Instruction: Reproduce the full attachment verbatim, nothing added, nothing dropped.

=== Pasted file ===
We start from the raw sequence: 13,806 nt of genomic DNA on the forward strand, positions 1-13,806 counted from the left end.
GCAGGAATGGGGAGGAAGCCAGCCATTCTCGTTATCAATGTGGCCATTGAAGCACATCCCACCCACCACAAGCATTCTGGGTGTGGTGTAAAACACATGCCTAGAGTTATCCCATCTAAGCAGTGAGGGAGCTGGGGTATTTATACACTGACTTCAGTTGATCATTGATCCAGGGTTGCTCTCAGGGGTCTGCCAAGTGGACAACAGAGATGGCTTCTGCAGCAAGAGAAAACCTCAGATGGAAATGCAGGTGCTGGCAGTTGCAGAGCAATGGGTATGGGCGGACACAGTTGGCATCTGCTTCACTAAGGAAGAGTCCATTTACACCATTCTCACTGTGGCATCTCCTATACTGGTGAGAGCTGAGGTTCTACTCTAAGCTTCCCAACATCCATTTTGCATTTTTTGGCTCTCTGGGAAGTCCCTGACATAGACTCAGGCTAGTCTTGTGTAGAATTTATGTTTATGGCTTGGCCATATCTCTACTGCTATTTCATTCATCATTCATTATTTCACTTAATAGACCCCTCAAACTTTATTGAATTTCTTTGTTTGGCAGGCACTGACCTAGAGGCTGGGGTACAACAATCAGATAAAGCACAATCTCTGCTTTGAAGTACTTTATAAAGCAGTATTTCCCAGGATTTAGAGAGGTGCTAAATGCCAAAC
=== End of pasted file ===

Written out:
We start from the raw sequence: 13,806 nt of genomic DNA on the forward strand, positions 1-13,806 counted from the left end.
GCAGGAATGGGGAGGAAGCCAGCCATTCTCGTTATCAATGTGGCCATTGAAGCACATCCCACCCACCACAAGCATTCTGGGTGTGGTGTAAAACACATGCCTAGAGTTATCCCATCTAAGCAGTGAGGGAGCTGGGGTATTTATACACTGACTTCAGTTGATCATTGATCCAGGGTTGCTCTCAGGGGTCTGCCAAGTGGACAACAGAGATGGCTTCTGCAGCAAGAGAAAACCTCAGATGGAAATGCAGGTGCTGGCAGTTGCAGAGCAATGGGTATGGGCGGACACAGTTGGCATCTGCTTCACTAAGGAAGAGTCCATTTACACCATTCTCACTGTGGCATCTCCTATACTGGTGAGAGCTGAGGTTCTACTCTAAGCTTCCCAACATCCATTTTGCATTTTTTGGCTCTCTGGGAAGTCCCTGACATAGACTCAGGCTAGTCTTGTGTAGAATTTATGTTTATGGCTTGGCCATATCTCTACTGCTATTTCATTCATCATTCATTATTTCACTTAATAGACCCCTCAAACTTTATTGAATTTCTTTGTTTGGCAGGCACTGACCTAGAGGCTGGGGTACAACAATCAGATAAAGCACAATCTCTGCTTTGAAGTACTTTATAAAGCAGTATTTCCCAGGATTTAGAGAGGTGCTAAATGCCAAAC